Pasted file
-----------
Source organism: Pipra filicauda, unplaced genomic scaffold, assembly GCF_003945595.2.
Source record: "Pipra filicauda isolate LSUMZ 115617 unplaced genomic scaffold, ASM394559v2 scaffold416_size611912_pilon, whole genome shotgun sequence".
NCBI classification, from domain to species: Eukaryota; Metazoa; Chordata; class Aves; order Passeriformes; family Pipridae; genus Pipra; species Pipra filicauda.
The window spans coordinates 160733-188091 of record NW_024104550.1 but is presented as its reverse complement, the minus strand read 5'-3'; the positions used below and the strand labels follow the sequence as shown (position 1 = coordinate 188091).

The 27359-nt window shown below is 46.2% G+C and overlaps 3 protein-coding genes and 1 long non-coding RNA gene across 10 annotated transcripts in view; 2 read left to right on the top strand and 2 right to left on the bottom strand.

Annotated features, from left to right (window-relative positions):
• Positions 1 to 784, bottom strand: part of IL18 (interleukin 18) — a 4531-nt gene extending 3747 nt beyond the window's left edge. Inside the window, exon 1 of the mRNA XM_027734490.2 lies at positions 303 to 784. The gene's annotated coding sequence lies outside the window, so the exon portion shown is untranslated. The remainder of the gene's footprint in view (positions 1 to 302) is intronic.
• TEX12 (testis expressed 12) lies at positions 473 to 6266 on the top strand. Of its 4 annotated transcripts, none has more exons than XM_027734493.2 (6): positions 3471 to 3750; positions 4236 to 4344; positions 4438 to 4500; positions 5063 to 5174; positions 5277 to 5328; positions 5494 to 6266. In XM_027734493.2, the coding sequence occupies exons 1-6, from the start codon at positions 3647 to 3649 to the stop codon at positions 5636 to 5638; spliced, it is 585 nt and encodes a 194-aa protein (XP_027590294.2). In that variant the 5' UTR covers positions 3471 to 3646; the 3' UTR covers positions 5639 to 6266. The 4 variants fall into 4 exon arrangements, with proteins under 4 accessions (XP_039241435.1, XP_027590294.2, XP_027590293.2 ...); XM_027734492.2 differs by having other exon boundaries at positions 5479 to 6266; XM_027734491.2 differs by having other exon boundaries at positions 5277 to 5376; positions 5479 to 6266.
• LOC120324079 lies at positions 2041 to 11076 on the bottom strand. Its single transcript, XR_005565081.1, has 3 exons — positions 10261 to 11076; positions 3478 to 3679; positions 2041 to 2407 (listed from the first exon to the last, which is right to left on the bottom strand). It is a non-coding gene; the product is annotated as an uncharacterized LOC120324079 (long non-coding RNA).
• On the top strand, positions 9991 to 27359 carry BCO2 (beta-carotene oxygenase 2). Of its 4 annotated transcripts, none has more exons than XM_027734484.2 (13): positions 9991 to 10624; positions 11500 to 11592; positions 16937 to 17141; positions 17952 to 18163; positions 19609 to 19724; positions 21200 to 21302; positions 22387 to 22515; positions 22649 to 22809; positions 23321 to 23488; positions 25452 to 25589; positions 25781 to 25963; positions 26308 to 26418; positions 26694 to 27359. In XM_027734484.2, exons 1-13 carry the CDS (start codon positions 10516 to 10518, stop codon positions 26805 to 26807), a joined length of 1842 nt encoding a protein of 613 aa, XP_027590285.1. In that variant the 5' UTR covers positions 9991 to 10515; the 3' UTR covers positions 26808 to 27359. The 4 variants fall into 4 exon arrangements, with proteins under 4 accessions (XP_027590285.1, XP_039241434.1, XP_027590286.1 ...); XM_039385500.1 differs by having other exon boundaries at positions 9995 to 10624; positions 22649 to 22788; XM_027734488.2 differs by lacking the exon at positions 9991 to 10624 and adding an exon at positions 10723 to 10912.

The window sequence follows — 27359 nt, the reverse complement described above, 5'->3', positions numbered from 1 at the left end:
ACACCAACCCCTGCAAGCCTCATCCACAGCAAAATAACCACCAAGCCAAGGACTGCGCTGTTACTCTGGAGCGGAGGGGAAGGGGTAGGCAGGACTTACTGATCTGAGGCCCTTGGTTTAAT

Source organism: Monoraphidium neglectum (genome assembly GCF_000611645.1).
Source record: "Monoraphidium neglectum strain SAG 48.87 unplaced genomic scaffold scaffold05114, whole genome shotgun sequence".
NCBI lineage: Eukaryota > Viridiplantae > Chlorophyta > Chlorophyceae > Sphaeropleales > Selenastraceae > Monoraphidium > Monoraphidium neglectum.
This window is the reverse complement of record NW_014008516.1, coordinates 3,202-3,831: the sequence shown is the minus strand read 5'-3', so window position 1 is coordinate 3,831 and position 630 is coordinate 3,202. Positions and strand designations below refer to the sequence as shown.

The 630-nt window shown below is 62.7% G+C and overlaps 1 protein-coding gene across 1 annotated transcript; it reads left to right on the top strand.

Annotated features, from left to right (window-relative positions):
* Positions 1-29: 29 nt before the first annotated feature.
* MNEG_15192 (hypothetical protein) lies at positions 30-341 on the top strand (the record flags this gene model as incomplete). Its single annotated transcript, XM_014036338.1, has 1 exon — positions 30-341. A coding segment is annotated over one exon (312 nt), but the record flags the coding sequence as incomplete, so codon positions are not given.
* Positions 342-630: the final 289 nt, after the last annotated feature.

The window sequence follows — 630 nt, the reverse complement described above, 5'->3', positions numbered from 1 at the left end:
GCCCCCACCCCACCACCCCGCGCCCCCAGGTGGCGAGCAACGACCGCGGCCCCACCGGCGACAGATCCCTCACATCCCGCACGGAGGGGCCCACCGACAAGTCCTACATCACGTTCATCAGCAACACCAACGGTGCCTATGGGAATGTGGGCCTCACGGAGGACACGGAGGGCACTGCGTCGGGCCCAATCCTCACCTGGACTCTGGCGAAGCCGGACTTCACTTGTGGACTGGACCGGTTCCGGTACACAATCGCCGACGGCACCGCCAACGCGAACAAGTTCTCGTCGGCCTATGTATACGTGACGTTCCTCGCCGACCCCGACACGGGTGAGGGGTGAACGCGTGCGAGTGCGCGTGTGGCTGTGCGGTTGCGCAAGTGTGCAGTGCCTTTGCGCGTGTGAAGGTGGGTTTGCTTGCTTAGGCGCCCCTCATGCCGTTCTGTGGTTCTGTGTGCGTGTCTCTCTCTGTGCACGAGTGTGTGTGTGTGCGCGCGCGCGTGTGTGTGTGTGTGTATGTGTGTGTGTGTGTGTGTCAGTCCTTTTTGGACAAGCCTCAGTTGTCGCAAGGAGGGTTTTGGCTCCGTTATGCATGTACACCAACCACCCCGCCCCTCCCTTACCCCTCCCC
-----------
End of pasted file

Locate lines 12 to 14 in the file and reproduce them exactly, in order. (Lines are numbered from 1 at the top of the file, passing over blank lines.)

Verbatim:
ACACCAACCCCTGCAAGCCTCATCCACAGCAAAATAACCACCAAGCCAAGGACTGCGCTGTTACTCTGGAGCGGAGGGGAAGGGGTAGGCAGGACTTACTGATCTGAGGCCCTTGGTTTAAT

Source organism: Monoraphidium neglectum (genome assembly GCF_000611645.1).
Source record: "Monoraphidium neglectum strain SAG 48.87 unplaced genomic scaffold scaffold05114, whole genome shotgun sequence".